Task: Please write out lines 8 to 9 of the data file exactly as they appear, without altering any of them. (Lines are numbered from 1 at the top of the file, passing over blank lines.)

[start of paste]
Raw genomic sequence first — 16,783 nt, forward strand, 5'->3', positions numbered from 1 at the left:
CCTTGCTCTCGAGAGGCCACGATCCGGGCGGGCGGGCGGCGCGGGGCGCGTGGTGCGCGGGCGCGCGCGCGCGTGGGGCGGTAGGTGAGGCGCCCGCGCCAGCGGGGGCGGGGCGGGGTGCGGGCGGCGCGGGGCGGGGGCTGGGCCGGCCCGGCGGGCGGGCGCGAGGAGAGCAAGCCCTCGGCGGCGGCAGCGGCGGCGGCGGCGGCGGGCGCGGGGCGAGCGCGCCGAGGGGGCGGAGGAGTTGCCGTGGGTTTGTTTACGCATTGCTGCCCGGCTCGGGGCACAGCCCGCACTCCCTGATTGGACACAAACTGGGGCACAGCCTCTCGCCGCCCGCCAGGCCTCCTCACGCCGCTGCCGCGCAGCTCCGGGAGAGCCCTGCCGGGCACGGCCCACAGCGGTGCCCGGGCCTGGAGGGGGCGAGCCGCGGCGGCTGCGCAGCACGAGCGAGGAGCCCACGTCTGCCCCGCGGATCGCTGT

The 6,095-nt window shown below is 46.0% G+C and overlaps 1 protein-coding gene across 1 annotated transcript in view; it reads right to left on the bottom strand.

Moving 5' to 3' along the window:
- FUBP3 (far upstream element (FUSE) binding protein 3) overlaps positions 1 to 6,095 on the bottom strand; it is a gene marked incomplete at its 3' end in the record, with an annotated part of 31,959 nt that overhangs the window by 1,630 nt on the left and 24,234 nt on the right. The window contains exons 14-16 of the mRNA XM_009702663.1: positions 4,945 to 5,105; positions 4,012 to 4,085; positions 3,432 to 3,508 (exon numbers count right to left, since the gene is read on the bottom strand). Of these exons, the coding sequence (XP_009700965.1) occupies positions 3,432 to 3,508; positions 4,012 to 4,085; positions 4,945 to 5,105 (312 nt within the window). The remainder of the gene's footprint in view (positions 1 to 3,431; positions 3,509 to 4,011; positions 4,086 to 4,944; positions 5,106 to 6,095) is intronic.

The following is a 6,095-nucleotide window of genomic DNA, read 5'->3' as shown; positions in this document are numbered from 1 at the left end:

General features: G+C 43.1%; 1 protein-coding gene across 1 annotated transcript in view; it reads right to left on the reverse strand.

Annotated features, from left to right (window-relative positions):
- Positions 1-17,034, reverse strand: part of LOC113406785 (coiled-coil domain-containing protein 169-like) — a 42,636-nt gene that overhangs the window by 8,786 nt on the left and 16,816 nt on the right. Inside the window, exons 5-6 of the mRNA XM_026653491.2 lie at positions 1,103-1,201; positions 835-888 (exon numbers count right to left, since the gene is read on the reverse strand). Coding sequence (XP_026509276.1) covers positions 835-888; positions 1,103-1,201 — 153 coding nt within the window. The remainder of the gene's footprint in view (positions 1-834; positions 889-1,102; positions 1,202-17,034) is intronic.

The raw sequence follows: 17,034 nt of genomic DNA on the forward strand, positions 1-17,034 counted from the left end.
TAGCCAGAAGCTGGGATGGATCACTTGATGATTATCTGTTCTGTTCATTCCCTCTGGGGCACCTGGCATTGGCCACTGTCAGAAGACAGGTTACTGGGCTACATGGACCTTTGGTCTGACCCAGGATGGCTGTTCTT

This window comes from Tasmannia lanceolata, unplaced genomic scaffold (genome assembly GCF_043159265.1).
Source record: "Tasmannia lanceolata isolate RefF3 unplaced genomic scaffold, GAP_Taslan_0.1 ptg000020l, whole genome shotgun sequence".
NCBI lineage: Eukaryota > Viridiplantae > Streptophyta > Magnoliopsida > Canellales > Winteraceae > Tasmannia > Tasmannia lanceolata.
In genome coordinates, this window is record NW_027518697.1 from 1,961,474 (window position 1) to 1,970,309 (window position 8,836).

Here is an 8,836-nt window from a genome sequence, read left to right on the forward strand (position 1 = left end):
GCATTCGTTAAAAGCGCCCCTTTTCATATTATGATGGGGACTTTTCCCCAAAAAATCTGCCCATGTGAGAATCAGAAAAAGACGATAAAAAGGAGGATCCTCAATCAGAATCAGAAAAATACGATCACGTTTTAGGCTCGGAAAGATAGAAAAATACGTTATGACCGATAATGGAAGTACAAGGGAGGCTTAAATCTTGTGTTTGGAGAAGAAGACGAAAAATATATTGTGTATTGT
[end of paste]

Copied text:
Annotated features, from left to right (window-relative positions):
- Positions 1-17,034, reverse strand: part of LOC113406785 (coiled-coil domain-containing protein 169-like) — a 42,636-nt gene that overhangs the window by 8,786 nt on the left and 16,816 nt on the right. Inside the window, exons 5-6 of the mRNA XM_026653491.2 lie at positions 1,103-1,201; positions 835-888 (exon numbers count right to left, since the gene is read on the reverse strand). Coding sequence (XP_026509276.1) covers positions 835-888; positions 1,103-1,201 — 153 coding nt within the window. The remainder of the gene's footprint in view (positions 1-834; positions 889-1,102; positions 1,202-17,034) is intronic.